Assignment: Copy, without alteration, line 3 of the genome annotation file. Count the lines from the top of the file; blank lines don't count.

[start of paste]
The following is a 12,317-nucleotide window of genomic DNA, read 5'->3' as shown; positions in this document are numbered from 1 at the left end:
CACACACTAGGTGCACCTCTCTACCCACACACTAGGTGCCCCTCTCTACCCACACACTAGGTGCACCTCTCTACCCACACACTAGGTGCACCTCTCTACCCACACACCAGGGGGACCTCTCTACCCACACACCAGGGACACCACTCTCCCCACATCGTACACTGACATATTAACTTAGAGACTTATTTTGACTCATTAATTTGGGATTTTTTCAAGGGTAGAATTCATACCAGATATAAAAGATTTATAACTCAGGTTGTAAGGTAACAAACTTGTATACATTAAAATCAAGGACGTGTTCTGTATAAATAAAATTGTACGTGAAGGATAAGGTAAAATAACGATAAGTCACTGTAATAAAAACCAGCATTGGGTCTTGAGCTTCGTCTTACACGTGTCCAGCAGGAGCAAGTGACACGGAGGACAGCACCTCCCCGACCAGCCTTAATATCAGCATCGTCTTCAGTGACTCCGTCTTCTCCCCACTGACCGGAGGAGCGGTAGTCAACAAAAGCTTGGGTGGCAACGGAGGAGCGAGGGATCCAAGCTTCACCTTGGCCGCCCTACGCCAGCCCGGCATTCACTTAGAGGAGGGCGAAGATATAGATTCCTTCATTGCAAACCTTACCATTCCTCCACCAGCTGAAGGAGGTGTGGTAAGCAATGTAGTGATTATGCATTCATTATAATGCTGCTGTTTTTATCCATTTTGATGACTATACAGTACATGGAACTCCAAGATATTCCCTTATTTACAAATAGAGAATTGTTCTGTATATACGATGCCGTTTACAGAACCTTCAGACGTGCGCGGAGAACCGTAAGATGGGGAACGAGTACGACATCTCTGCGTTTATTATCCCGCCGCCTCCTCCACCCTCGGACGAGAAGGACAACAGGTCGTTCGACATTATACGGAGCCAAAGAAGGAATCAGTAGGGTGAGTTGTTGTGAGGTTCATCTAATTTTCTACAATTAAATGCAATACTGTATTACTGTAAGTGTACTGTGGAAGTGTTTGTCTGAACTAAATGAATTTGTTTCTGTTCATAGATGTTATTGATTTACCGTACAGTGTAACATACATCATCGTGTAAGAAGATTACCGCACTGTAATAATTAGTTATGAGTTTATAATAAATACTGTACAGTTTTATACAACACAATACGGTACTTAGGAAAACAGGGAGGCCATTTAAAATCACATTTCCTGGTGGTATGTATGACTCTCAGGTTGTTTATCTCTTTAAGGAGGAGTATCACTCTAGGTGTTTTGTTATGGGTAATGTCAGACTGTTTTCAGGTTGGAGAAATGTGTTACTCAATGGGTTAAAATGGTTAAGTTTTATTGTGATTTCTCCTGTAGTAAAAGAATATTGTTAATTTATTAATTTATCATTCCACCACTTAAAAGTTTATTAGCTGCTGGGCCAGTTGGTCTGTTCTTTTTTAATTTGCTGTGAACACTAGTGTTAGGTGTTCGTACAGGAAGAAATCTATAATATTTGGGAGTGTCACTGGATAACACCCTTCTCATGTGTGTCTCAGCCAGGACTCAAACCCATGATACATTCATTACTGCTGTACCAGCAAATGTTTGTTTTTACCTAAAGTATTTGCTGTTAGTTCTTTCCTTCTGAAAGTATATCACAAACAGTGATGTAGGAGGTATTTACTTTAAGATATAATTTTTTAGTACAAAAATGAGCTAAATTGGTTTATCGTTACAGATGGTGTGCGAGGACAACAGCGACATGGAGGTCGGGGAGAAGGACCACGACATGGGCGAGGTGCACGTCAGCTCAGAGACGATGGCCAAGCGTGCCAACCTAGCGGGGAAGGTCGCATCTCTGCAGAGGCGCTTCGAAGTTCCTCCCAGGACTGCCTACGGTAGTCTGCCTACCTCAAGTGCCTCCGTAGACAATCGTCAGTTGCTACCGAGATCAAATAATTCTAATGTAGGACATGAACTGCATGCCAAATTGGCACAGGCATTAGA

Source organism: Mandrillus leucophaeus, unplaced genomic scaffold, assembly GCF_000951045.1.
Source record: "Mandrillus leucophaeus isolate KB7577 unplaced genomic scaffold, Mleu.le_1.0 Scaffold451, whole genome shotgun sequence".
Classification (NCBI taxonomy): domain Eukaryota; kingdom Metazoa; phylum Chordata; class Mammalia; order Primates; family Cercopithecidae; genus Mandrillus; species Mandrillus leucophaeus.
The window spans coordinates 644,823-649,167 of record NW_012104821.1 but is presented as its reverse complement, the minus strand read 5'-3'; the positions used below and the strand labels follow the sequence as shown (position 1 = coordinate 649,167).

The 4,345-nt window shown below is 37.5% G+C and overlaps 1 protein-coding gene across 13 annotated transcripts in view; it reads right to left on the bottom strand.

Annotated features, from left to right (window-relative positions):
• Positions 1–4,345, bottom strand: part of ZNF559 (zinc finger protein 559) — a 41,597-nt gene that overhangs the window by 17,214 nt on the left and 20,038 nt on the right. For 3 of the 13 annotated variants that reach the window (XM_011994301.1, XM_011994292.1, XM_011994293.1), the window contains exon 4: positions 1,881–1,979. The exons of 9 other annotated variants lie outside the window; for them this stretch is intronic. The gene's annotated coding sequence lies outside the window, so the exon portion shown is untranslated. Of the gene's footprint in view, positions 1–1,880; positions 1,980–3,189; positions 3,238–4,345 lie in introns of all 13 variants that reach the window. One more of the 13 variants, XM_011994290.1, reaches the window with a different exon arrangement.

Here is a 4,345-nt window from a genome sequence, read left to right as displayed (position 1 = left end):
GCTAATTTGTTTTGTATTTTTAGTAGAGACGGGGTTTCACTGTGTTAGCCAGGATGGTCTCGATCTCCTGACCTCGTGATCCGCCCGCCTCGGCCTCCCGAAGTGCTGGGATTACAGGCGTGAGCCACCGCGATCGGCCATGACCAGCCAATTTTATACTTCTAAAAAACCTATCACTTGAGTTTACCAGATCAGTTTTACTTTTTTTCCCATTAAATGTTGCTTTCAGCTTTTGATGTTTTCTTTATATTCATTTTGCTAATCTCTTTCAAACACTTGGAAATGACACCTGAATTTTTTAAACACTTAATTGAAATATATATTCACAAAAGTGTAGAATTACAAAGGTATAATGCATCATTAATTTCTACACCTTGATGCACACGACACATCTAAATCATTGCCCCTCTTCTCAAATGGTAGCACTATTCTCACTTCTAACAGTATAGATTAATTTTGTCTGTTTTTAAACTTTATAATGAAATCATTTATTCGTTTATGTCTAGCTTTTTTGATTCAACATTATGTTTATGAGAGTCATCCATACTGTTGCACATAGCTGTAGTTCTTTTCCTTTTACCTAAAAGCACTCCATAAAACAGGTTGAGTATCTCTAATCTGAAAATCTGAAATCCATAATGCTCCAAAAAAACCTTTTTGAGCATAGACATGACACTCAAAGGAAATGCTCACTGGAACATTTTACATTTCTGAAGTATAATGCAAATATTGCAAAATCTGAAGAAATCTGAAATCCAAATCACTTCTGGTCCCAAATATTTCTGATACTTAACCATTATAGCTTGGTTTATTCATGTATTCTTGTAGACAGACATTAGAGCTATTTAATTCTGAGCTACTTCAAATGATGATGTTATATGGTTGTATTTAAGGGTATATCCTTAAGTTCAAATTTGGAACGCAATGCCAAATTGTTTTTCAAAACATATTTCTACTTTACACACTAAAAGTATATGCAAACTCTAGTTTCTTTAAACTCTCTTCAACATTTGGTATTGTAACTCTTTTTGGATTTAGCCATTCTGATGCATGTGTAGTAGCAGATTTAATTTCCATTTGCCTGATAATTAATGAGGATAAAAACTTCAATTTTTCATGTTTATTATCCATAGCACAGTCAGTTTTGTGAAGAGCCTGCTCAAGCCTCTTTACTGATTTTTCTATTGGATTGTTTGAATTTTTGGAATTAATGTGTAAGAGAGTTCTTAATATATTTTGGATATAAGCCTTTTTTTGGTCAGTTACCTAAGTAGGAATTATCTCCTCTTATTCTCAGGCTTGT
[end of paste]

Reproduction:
Source organism: Mandrillus leucophaeus, unplaced genomic scaffold, assembly GCF_000951045.1.